Traffic Chief warns motorists CCTV cameras are operational

Share this:Click to share on Twitter (Opens in new window)Click to share on Facebook (Opens in new window)RelatedDrunk driving, speeding account for 75% of road fatalities for first quarterApril 29, 2019In “latest news”‘You will be prosecuted’ – Traffic Chief warns drivers with ‘coloured lights’July 8, 2019In “latest news”Acting Traffic Chief warns ranks to be professionalAugust 10, 2015In “Business” Traffic Chief, Superintendent Linden IslesAll of the Closed-Circuit Television (CCTV) cameras at key city intersections are functioning says Traffic Chief, Superintendent Linden Isles who warns that drivers will continue to be prosecuted.Isles, during a recent interview at Eve Leary, said that despite some misconceptions, “all the cameras are working” and are constantly monitored and the subsequent images stored.He also confirmed that there are, and continue to be, successful prosecutions of errant motorists who commit traffic offences.“Footage from some of these cameras has led to convictions in hundreds of careless driving and dangerous driving cases.” The CCTV usage has also boosted crime-fighting efforts by enabling law enforcement ranks to track and intercept criminals.Installed over seven years ago and constantly upgraded, the closed-circuit camera system was initiated under the PPP/C administration. At least 130 cameras were installed initially.According to a DPI release, the government has also started a Citizens Security Programme (CSP), funded with support from the Inter-American Development Bank. Phase Two of the CSP will see an “emergency smart street safe city proposal” that will see the installation of over 100 CCTV cameras in and around the city, where over 50 per cent of crimes are committed.The proposal also includes the construction of a command centre, where the footage would be monitored day and night. read more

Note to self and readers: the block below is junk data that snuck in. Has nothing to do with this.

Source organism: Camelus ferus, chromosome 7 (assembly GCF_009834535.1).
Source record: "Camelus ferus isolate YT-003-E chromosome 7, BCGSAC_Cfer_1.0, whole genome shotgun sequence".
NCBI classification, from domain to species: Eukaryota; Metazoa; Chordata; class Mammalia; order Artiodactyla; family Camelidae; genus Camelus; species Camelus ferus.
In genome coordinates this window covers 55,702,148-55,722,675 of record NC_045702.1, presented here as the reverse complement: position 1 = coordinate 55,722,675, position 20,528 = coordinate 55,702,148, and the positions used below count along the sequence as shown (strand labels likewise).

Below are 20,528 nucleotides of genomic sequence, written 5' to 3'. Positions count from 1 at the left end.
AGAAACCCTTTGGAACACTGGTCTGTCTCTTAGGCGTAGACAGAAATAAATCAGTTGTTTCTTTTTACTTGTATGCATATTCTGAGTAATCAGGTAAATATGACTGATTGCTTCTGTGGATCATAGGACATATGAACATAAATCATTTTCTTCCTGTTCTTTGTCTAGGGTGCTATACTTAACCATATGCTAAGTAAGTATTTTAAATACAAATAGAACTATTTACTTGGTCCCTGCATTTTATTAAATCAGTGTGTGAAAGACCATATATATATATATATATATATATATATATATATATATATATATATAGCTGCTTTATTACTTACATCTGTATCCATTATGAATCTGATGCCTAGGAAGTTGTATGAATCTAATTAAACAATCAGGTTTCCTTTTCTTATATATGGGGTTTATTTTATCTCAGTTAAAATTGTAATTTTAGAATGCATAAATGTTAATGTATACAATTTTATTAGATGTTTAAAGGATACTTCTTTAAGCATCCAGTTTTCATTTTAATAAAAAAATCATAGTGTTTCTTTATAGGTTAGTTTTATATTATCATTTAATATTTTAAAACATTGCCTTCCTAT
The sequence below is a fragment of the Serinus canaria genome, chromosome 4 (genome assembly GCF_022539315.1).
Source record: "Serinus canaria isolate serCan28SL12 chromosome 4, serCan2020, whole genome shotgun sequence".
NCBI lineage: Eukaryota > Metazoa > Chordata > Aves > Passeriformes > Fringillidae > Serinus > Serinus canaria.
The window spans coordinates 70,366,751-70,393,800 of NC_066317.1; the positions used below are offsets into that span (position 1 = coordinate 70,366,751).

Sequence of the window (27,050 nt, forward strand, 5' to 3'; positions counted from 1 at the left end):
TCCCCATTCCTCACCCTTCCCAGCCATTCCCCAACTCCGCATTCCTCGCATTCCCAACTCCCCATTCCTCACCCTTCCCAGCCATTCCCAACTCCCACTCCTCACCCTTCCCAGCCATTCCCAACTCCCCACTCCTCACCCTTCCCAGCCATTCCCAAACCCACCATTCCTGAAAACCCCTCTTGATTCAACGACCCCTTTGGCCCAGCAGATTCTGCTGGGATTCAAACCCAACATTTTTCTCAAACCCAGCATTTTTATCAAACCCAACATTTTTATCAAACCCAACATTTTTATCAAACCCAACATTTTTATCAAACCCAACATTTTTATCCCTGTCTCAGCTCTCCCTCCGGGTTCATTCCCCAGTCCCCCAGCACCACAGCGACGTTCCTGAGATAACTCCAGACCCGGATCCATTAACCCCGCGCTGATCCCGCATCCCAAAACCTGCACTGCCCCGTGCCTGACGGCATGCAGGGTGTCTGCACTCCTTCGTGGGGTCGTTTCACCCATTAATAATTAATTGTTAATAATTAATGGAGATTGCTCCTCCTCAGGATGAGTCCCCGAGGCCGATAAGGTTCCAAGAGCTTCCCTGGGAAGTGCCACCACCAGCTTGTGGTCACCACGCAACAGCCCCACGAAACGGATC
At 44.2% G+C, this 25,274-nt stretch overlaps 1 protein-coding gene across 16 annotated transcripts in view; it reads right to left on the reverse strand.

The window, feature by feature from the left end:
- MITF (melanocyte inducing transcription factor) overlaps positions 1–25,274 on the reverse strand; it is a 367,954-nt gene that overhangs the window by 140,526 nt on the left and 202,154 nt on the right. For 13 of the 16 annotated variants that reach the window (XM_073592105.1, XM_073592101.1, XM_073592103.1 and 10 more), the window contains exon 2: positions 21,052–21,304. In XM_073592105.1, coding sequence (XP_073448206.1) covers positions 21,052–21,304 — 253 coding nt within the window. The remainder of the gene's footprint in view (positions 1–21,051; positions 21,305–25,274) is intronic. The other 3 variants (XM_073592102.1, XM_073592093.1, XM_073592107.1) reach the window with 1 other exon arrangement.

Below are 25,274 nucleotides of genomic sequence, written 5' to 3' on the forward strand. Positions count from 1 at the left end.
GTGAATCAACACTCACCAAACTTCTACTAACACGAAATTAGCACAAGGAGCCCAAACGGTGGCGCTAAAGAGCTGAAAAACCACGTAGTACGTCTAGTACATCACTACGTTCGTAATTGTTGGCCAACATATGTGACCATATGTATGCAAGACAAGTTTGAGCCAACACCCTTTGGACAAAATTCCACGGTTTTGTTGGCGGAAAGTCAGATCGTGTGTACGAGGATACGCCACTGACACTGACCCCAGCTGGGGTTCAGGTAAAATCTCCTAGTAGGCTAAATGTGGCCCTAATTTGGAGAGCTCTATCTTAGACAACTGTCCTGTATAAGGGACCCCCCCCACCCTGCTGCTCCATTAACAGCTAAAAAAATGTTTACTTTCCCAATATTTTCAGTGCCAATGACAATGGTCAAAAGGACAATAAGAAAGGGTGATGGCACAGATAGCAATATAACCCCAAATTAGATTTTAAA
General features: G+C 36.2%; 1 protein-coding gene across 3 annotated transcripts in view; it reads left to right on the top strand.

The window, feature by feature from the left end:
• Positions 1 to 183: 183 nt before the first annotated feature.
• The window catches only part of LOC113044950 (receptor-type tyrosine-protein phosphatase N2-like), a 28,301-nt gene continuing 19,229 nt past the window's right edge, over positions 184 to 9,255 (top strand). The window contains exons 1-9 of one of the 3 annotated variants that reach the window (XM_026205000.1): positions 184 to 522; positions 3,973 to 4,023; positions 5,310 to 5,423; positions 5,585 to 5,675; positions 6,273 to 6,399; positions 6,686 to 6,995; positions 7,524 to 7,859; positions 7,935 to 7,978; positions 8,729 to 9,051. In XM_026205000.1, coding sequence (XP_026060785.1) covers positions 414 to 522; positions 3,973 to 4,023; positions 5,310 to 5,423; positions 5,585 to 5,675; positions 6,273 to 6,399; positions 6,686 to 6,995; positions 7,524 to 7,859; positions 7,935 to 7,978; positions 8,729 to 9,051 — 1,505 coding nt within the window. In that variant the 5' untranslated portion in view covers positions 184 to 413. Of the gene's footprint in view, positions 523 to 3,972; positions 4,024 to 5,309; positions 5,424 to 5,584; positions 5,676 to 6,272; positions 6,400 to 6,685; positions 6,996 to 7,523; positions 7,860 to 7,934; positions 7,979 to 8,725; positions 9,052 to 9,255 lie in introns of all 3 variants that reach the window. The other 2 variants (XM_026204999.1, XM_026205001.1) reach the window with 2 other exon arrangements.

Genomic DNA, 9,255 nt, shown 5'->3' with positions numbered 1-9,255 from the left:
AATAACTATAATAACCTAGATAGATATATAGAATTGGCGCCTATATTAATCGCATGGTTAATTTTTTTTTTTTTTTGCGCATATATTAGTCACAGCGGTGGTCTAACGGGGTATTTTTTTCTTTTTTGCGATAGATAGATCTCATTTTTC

Komatsu America introduces PC210LCi10 intelligent Machine Control excavator

first_imgKomatsu America has introduced the PC210LCi-10 intelligent Machine Control excavator to the North American market. The PC210LCi-10 features Komatsu’s unique machine control and guidance technologies, built upon the successful foundation of the standard Komatsu PC210LC-10 excavator. Komatsu stated: “Thanks to the exclusive control function, the PC210LCi-10 goes beyond simple guidance to semi-automatically limit over-excavation and trace a target surface. From rough digging to finish grading, the PC210LCi-10 excavator offers improved efficiency and accuracy over traditional methods.”“The PC210LCi-10 represents a huge leap forward by bringing automation features to excavators,” said Jason Anetsberger, Product Manager of Intelligent Machine Control. “Thanks to the exclusive semi-automatic control function, customers will unearth their productivity and operators can focus on moving material while the machine semi-automatically protects the target surface.” Anetsberger added, “The efficiency improvement, greater value and operation simplicity of the PC210LCi-10 mirror what has been proven with Komatsu’s established intelligent Machine Control dozer products: experienced and inexperienced operators alike will realise the benefits.”With an operating weight of 23,603 kg, and a net horsepower of 118 kW, the PC210LCi-10 is powered by a Komatsu SAA6D107E-2 engine and is EPA Tier 4 Interim and EU Stage 3B emissions certified.last_img read more